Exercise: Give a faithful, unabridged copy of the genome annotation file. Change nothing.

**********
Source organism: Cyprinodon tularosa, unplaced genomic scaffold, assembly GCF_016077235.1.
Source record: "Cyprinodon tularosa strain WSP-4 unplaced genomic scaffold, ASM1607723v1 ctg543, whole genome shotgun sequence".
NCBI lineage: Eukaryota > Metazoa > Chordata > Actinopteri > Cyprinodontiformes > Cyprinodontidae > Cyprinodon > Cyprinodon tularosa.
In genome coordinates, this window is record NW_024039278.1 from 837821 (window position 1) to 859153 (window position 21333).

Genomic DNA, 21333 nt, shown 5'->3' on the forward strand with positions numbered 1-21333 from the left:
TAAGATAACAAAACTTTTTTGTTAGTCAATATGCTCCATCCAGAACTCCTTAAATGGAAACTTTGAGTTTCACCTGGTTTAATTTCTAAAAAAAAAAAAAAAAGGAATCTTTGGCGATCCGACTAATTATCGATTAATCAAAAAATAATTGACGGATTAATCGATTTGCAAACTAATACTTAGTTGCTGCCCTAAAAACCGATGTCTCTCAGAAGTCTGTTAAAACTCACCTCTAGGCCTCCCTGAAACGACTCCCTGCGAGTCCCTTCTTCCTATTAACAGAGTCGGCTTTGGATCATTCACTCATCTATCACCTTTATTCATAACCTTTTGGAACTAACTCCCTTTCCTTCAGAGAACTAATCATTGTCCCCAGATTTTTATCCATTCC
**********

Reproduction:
Source organism: Cyprinodon tularosa, unplaced genomic scaffold, assembly GCF_016077235.1.
Source record: "Cyprinodon tularosa strain WSP-4 unplaced genomic scaffold, ASM1607723v1 ctg543, whole genome shotgun sequence".
NCBI lineage: Eukaryota > Metazoa > Chordata > Actinopteri > Cyprinodontiformes > Cyprinodontidae > Cyprinodon > Cyprinodon tularosa.
In genome coordinates, this window is record NW_024039278.1 from 837821 (window position 1) to 859153 (window position 21333).

Genomic DNA, 21333 nt, shown 5'->3' on the forward strand with positions numbered 1-21333 from the left:
TAAGATAACAAAACTTTTTTGTTAGTCAATATGCTCCATCCAGAACTCCTTAAATGGAAACTTTGAGTTTCACCTGGTTTAATTTCTAAAAAAAAAAAAAAAAGGAATCTTTGGCGATCCGACTAATTATCGATTAATCAAAAAATAATTGACGGATTAATCGATTTGCAAACTAATACTTAGTTGCTGCCCTAAAAACCGATGTCTCTCAGAAGTCTGTTAAAACTCACCTCTAGGCCTCCCTGAAACGACTCCCTGCGAGTCCCTTCTTCCTATTAACAGAGTCGGCTTTGGATCATTCACTCATCTATCACCTTTATTCATAACCTTTTGGAACTAACTCCCTTTCCTTCAGAGAACTAATCATTGTCCCCAGATTTTTATCCATTCC